Germany's phase-out of coal-fired power generation by 2038 at the latest was decided when the Coal Phase-out Act came into force on 14 August 2020. While the shutdown of the large lignite-fired power plants is regulated by individually legally defined shutdown dates and a public law contract between the operators and the Federal Republic, tenders and the statutory reduction apply to hard-coal plants and smaller lignite-fired power plants.
With the latest amendment to the Combined Heat and Power Act (KWKG 2020), the German government is supporting the coal phase-out. It sets incentives for these plants to respond more strongly to market signals in the future, to make their operation more flexible and to decarbonise their heat supply.
Germany is currently focusing on the conversion of its energy system, with hydrogen playing a key role.
With the GEG, which came into force on 1 November 2020, the German government has standardised and simplified energy-saving legislation in the building sector. The GEG thus provides new impetus for the use of innovative approaches in energy-efficient construction.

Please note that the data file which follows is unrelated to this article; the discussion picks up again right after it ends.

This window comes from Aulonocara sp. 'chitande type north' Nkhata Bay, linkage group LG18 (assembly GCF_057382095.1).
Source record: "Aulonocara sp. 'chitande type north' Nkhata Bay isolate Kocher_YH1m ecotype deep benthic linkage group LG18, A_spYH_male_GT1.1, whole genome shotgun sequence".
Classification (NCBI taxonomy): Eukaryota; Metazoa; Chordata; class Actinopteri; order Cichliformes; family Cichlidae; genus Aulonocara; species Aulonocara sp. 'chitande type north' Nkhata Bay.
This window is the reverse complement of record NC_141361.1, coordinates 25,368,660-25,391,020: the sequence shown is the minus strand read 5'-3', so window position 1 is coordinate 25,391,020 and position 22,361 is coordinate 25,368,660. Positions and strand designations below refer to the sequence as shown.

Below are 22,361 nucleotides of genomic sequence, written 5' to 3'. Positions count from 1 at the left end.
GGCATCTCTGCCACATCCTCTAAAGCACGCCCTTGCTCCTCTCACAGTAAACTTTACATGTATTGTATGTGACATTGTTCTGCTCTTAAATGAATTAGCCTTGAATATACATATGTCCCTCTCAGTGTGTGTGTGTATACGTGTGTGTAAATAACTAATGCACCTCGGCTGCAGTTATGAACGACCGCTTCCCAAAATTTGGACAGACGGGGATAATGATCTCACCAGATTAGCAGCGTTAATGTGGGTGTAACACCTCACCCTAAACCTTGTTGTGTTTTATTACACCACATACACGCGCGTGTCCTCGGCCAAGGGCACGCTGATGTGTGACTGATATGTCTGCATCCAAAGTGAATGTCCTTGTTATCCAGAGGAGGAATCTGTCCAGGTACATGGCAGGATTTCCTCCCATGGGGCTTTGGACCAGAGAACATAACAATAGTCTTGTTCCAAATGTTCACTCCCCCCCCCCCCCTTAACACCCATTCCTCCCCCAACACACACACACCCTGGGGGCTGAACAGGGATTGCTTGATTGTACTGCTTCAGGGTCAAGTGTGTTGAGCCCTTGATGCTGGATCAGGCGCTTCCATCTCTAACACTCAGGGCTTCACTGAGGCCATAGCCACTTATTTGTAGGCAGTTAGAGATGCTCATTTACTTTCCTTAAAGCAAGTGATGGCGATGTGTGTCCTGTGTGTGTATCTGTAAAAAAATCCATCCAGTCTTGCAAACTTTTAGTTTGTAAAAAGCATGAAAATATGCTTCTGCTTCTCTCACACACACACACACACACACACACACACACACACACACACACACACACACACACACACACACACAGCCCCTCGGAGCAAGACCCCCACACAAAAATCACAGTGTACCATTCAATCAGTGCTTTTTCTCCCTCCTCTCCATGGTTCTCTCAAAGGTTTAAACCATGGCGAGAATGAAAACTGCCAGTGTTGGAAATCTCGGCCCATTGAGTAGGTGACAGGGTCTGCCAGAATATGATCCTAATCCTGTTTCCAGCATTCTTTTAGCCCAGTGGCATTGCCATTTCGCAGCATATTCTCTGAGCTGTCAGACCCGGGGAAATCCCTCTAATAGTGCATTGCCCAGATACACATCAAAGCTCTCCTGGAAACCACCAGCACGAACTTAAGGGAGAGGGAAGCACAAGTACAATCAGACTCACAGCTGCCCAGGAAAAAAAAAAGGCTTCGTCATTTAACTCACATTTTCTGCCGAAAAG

As a further key component of the German government's package of measures to achieve the climate targets for 2030, the national emissions trading system for the heating and transport sectors started on 1 January 2021.
Conclusions and outlook
The implementation of the higher EU 2030 climate target of 55 per cent greenhouse gas reductions means that the German 2030 climate target must also be raised – to reduce greenhouse gas emissions by at least 65 per cent compared to 1990. Within the context of the consequences of the covid-19 pandemic, the German government must pay strict attention to the ecological impacts when rebuilding the German economy in order to enable a sustainable economic and energy system for Germany. Accelerating the developments to date in coal phase-out, renewable energy expansion, CO2 pricing, energy retrofits, market ramp-up of electromobility, hydrogen and CO2-neutral industrial technologies is essential in this regard.
The challenge for the German energy transition is to create security of supply and grid stability with an energy system based on renewable energy. Above all, the considerable hurdles with regard to the expansion of the power transmission grid and energy storage must be removed and potential improvements exploited.